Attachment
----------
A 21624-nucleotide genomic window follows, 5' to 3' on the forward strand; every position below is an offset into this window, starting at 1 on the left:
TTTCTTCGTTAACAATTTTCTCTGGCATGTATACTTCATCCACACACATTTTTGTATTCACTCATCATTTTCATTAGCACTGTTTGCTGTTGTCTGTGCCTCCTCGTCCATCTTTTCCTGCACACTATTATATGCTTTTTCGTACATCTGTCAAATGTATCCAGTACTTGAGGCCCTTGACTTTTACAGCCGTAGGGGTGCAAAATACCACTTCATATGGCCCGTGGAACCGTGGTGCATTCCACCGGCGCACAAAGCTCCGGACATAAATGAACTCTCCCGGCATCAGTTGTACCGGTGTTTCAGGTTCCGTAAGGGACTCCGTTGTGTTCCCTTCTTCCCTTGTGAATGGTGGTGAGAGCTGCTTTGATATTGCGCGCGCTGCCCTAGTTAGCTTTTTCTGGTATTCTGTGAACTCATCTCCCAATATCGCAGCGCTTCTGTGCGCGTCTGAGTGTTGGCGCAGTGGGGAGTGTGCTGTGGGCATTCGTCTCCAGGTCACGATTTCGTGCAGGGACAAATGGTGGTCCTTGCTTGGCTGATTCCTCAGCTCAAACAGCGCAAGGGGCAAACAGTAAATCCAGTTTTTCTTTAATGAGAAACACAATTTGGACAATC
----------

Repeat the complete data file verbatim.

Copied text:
A 21624-nucleotide genomic window follows, 5' to 3' on the forward strand; every position below is an offset into this window, starting at 1 on the left:
TTTCTTCGTTAACAATTTTCTCTGGCATGTATACTTCATCCACACACATTTTTGTATTCACTCATCATTTTCATTAGCACTGTTTGCTGTTGTCTGTGCCTCCTCGTCCATCTTTTCCTGCACACTATTATATGCTTTTTCGTACATCTGTCAAATGTATCCAGTACTTGAGGCCCTTGACTTTTACAGCCGTAGGGGTGCAAAATACCACTTCATATGGCCCGTGGAACCGTGGTGCATTCCACCGGCGCACAAAGCTCCGGACATAAATGAACTCTCCCGGCATCAGTTGTACCGGTGTTTCAGGTTCCGTAAGGGACTCCGTTGTGTTCCCTTCTTCCCTTGTGAATGGTGGTGAGAGCTGCTTTGATATTGCGCGCGCTGCCCTAGTTAGCTTTTTCTGGTATTCTGTGAACTCATCTCCCAATATCGCAGCGCTTCTGTGCGCGTCTGAGTGTTGGCGCAGTGGGGAGTGTGCTGTGGGCATTCGTCTCCAGGTCACGATTTCGTGCAGGGACAAATGGTGGTCCTTGCTTGGCTGATTCCTCAGCTCAAACAGCGCAAGGGGCAAACAGTAAATCCAGTTTTTCTTTAATGAGAAACACAATTTGGACAATC